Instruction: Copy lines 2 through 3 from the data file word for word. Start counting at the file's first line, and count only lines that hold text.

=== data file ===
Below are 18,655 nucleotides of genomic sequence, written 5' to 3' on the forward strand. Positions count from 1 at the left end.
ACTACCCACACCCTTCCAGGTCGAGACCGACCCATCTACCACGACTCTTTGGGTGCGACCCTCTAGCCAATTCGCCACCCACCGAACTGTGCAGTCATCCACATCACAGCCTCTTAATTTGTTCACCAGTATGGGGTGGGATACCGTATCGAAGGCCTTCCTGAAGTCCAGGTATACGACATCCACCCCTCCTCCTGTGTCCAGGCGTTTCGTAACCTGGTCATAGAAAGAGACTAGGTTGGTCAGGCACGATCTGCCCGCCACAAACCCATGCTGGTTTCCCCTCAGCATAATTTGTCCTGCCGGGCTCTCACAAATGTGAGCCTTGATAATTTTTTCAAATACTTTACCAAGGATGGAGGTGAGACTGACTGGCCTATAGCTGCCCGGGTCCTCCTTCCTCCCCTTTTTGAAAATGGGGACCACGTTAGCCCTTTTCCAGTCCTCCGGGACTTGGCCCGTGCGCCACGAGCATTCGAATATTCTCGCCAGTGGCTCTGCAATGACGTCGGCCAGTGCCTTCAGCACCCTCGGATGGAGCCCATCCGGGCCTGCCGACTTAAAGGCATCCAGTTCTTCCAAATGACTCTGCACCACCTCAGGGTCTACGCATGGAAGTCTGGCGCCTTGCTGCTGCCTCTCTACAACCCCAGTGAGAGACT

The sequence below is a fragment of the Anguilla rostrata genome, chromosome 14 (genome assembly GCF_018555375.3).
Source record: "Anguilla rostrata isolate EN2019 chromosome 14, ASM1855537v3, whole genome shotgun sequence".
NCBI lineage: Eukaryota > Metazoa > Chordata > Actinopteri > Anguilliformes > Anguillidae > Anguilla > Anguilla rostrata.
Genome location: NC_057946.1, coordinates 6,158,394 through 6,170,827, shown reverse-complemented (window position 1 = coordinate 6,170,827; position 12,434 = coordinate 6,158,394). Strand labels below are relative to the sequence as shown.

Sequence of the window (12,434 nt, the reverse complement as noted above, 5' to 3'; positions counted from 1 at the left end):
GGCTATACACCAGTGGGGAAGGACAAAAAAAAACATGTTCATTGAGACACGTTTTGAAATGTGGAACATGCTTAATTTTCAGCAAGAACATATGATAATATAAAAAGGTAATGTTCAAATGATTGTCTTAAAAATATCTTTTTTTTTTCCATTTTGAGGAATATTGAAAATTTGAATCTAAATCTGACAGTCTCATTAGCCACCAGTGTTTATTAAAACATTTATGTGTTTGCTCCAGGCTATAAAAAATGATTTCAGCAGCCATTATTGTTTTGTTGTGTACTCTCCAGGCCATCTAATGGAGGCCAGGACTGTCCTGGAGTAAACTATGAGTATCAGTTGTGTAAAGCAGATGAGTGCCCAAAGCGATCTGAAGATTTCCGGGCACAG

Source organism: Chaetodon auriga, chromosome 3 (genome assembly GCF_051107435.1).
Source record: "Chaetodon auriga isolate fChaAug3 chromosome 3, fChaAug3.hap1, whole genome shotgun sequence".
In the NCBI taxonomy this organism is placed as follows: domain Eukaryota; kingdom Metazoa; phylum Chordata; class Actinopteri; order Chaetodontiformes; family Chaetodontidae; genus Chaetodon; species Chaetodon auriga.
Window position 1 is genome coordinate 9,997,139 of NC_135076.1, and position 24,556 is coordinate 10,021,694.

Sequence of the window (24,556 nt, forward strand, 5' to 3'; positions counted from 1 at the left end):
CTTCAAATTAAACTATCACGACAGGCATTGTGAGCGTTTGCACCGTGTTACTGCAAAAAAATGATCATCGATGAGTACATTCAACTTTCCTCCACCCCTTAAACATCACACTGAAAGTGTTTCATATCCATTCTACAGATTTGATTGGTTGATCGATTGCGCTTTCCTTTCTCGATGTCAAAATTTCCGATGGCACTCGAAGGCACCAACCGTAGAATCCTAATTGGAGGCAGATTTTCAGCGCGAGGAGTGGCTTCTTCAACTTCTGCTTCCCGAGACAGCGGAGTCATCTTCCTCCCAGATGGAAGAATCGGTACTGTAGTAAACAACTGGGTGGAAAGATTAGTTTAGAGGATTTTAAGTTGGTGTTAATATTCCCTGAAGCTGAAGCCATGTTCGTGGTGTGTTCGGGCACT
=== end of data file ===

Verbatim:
ACTACCCACACCCTTCCAGGTCGAGACCGACCCATCTACCACGACTCTTTGGGTGCGACCCTCTAGCCAATTCGCCACCCACCGAACTGTGCAGTCATCCACATCACAGCCTCTTAATTTGTTCACCAGTATGGGGTGGGATACCGTATCGAAGGCCTTCCTGAAGTCCAGGTATACGACATCCACCCCTCCTCCTGTGTCCAGGCGTTTCGTAACCTGGTCATAGAAAGAGACTAGGTTGGTCAGGCACGATCTGCCCGCCACAAACCCATGCTGGTTTCCCCTCAGCATAATTTGTCCTGCCGGGCTCTCACAAATGTGAGCCTTGATAATTTTTTCAAATACTTTACCAAGGATGGAGGTGAGACTGACTGGCCTATAGCTGCCCGGGTCCTCCTTCCTCCCCTTTTTGAAAATGGGGACCACGTTAGCCCTTTTCCAGTCCTCCGGGACTTGGCCCGTGCGCCACGAGCATTCGAATATTCTCGCCAGTGGCTCTGCAATGACGTCGGCCAGTGCCTTCAGCACCCTCGGATGGAGCCCATCCGGGCCTGCCGACTTAAAGGCATCCAGTTCTTCCAAATGACTCTGCACCACCTCAGGGTCTACGCATGGAAGTCTGGCGCCTTGCTGCTGCCTCTCTACAACCCCAGTGAGAGACT

The sequence below is a fragment of the Anguilla rostrata genome, chromosome 14 (genome assembly GCF_018555375.3).